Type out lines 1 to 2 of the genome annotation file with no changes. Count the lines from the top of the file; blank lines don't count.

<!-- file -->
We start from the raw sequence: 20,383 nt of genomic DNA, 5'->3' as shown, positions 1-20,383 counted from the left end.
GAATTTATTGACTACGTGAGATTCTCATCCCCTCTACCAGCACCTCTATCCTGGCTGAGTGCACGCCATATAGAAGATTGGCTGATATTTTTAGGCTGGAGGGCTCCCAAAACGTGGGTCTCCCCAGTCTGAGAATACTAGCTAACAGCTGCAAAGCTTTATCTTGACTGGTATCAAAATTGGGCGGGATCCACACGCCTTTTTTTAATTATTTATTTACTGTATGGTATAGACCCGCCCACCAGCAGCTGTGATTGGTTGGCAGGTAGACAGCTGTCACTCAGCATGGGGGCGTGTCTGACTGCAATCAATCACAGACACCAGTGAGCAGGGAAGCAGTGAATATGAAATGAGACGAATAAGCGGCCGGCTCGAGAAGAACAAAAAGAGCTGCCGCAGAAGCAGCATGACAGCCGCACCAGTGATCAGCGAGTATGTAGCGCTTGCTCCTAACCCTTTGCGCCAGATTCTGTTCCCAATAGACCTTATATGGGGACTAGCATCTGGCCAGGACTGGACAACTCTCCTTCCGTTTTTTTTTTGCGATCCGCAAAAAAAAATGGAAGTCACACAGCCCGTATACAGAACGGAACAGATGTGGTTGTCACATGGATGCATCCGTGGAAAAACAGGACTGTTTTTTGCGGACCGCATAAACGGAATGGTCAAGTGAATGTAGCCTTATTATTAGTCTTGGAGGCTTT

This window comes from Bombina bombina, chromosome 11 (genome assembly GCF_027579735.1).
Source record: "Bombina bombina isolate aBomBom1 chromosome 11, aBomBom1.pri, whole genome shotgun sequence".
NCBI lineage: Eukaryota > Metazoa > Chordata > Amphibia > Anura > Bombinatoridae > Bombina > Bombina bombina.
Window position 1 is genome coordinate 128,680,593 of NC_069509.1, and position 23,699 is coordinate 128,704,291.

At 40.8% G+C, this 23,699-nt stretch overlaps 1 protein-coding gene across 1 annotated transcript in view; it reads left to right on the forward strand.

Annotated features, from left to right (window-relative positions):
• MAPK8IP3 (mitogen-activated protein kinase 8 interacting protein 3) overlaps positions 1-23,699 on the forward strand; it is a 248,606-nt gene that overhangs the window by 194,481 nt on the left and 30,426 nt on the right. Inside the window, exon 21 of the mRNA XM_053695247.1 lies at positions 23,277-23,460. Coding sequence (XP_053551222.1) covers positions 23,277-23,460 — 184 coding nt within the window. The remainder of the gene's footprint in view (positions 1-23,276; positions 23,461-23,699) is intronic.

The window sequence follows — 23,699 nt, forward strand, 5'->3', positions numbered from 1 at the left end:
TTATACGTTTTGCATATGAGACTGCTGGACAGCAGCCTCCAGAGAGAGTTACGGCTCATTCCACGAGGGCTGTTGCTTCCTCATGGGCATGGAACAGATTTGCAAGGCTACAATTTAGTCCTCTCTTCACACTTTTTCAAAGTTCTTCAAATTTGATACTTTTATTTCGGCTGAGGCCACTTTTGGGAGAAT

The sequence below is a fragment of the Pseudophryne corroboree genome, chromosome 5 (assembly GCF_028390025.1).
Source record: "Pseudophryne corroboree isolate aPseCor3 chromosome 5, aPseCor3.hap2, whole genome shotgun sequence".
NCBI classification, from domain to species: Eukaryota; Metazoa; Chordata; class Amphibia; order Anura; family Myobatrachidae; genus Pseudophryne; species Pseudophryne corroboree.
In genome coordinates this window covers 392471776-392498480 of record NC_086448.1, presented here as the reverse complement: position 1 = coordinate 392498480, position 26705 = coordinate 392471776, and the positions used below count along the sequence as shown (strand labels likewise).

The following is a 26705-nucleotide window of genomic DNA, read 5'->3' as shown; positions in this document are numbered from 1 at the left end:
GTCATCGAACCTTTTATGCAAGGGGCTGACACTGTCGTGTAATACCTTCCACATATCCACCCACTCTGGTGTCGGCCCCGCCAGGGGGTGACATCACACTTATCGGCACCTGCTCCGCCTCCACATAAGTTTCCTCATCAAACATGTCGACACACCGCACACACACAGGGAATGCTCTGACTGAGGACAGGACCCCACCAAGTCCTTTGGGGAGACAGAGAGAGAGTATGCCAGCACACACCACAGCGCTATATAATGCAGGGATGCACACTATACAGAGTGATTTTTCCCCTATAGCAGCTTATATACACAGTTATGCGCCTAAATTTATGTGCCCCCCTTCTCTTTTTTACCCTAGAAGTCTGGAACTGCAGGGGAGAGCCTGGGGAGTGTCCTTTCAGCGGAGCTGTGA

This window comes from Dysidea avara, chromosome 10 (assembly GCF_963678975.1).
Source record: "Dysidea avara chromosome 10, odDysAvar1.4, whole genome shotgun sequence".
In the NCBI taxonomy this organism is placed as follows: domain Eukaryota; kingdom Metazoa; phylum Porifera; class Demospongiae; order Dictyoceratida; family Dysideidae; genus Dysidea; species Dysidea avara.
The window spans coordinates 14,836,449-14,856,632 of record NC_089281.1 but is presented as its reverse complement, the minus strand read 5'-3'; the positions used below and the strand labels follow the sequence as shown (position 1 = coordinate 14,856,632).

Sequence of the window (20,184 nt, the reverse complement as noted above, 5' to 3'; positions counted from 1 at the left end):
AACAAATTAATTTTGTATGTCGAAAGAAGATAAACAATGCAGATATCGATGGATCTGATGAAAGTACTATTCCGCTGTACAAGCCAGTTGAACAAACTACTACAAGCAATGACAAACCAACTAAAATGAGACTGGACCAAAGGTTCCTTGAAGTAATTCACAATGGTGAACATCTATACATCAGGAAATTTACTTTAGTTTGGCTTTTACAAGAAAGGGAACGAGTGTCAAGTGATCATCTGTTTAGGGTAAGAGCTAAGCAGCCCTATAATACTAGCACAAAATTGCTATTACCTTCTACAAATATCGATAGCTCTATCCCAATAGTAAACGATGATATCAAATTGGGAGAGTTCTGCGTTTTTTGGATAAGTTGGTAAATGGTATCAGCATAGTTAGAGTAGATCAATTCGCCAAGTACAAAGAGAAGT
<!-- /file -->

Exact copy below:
We start from the raw sequence: 20,383 nt of genomic DNA, 5'->3' as shown, positions 1-20,383 counted from the left end.
GAATTTATTGACTACGTGAGATTCTCATCCCCTCTACCAGCACCTCTATCCTGGCTGAGTGCACGCCATATAGAAGATTGGCTGATATTTTTAGGCTGGAGGGCTCCCAAAACGTGGGTCTCCCCAGTCTGAGAATACTAGCTAACAGCTGCAAAGCTTTATCTTGACTGGTATCAAAATTGGGCGGGATCCACACGCCTTTTTTTAATTATTTATTTACTGTATGGTATAGACCCGCCCACCAGCAGCTGTGATTGGTTGGCAGGTAGACAGCTGTCACTCAGCATGGGGGCGTGTCTGACTGCAATCAATCACAGACACCAGTGAGCAGGGAAGCAGTGAATATGAAATGAGACGAATAAGCGGCCGGCTCGAGAAGAACAAAAAGAGCTGCCGCAGAAGCAGCATGACAGCCGCACCAGTGATCAGCGAGTATGTAGCGCTTGCTCCTAACCCTTTGCGCCAGATTCTGTTCCCAATAGACCTTATATGGGGACTAGCATCTGGCCAGGACTGGACAACTCTCCTTCCGTTTTTTTTTTGCGATCCGCAAAAAAAAATGGAAGTCACACAGCCCGTATACAGAACGGAACAGATGTGGTTGTCACATGGATGCATCCGTGGAAAAACAGGACTGTTTTTTGCGGACCGCATAAACGGAATGGTCAAGTGAATGTAGCCTTATTATTAGTCTTGGAGGCTTT